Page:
In the classic two-stage approach, these were divided episodes, separated by 3 to 6 months. Immediate loading compresses this time frame; the two driving mechanisms for bone repair occur concurrently. A scientific approach to the interface development is to match the bone healing response of trauma (woven bone of repair) to the response of mechanical load (reactive woven bone), so the sum of these two entities does not result in fibrous tissue formation and clinical mobility of the implant.

It is the purpose of this article to review the scientific rationale of these statements and coordinate them to bone physiology and bone biomechanics. Materials and Methods: Findings from previous reports in the literature were reviewed and summarized to form the basis of a prospective study using a bone quality-based implant system (Maestro, BioHorizons Implant Systems, Inc., Birmingham, AL, USA).

A transitional prosthesis was delivered either on the day of surgery or within 2 weeks for 30 patients and 31 arches. A total of 244 implants were used to support these restorations, for an average of 7.8 implants per prosthesis. After 4 to 7 months, the final restorations were fabricated. One year after the final restoration was loaded, the implant survival was 100%; the 31 restorations also had a survival of 100% over this time frame. This report presents these implants and restorations over a 1- to 5-year period, with an average follow-up period of 2.6 years.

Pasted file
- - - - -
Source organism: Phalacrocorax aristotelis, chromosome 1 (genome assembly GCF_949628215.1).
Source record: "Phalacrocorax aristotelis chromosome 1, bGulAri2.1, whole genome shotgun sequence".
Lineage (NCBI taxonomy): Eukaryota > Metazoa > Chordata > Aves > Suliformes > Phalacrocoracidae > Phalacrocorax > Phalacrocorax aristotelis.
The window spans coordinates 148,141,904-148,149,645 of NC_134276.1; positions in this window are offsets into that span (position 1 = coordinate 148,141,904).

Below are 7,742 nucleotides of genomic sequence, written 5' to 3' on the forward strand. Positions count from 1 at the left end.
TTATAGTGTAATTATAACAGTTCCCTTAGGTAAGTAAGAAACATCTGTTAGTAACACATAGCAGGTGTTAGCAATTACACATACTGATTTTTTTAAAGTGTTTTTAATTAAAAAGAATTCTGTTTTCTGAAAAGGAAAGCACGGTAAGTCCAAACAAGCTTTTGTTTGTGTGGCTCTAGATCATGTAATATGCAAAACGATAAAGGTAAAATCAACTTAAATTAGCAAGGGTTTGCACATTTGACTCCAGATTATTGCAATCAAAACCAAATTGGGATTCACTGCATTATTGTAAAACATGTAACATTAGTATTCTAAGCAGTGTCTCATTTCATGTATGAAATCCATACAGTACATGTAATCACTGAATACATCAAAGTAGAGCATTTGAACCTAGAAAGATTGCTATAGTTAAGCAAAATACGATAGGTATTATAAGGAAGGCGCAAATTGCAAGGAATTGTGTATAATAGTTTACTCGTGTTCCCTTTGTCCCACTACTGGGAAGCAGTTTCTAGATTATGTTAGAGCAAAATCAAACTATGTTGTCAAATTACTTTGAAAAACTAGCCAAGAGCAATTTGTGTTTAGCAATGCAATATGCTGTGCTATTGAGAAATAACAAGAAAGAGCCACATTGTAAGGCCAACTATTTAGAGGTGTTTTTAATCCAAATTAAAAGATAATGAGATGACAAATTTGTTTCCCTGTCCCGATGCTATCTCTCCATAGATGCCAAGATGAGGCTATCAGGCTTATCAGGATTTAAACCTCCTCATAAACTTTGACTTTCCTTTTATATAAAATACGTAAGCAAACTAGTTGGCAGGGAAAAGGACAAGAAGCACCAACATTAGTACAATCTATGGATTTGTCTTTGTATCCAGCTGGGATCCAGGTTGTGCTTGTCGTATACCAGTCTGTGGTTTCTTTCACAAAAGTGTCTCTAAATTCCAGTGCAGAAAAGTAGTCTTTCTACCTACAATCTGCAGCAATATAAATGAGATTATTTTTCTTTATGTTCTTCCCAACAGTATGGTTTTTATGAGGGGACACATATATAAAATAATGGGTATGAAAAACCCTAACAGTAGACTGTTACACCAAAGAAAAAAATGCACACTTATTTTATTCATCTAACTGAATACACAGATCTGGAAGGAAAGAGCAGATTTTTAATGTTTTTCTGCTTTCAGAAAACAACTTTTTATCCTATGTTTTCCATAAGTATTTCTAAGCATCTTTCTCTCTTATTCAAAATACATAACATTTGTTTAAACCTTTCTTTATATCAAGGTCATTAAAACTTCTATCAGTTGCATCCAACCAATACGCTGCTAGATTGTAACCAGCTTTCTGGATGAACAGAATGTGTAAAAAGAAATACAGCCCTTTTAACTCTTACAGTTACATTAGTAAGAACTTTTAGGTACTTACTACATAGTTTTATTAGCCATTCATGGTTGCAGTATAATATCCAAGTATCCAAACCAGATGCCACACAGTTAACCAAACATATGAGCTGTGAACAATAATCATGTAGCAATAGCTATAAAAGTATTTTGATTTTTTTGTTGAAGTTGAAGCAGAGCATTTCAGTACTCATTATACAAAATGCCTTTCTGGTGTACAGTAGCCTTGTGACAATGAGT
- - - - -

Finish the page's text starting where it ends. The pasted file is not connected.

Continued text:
The bone loss from implant insertion to final prosthesis delivery averaged 0.7 mm. The first-year bone loss after final prosthesis delivery averaged 0.07 mm. A slight increase in bone height was observed after the first year, but generally no increase was observed over the remaining evaluation period.

In the current report, no implant failure occurred, and crestal bone loss values were similar to or less than values reported with the conditional two-stage approach. This may be related to the number and position of implants, implant design, and/or the surface condition of the implant loading.

© Clin Implant Dent Relat Res 2003;5:17-28

Immediate load
Comparative analysis of immediate functional loading and immediate nonfunctional loading to traditional healing periods: A 5-year follow-up of 550 dental implants

Degidi M, Iezzi G, Perrotti V, Piattelli A.

Background: Clinical, radiographical, and histological findings have shown that immediately loaded implants show the presence of mineralized tissues at the interface.

Purpose: The aim of this study was to compare an immediate loading protocol with a two-staged one using an implant with a square thread design.

Materials and Methods: One hundred fifty-five consecutive patients (71 men, 84 women), aged between 18 and 78 years (mean: 54 years) participated in this study. A total of 550 implants (Maestro; BioHorizons, Birmingham, AL, USA) were inserted. In group A, 264 implants were inserted in 82 patients with immediate functional loading with occlusal contact if the patients were completely edentulous, or with immediate nonfunctional loading without occlusal contact if the patients were partially edentulous. In group B, 286 implants were inserted in 73 patients with a one-stage or two-stage surgical procedure. All patients were followed for at least 5 years.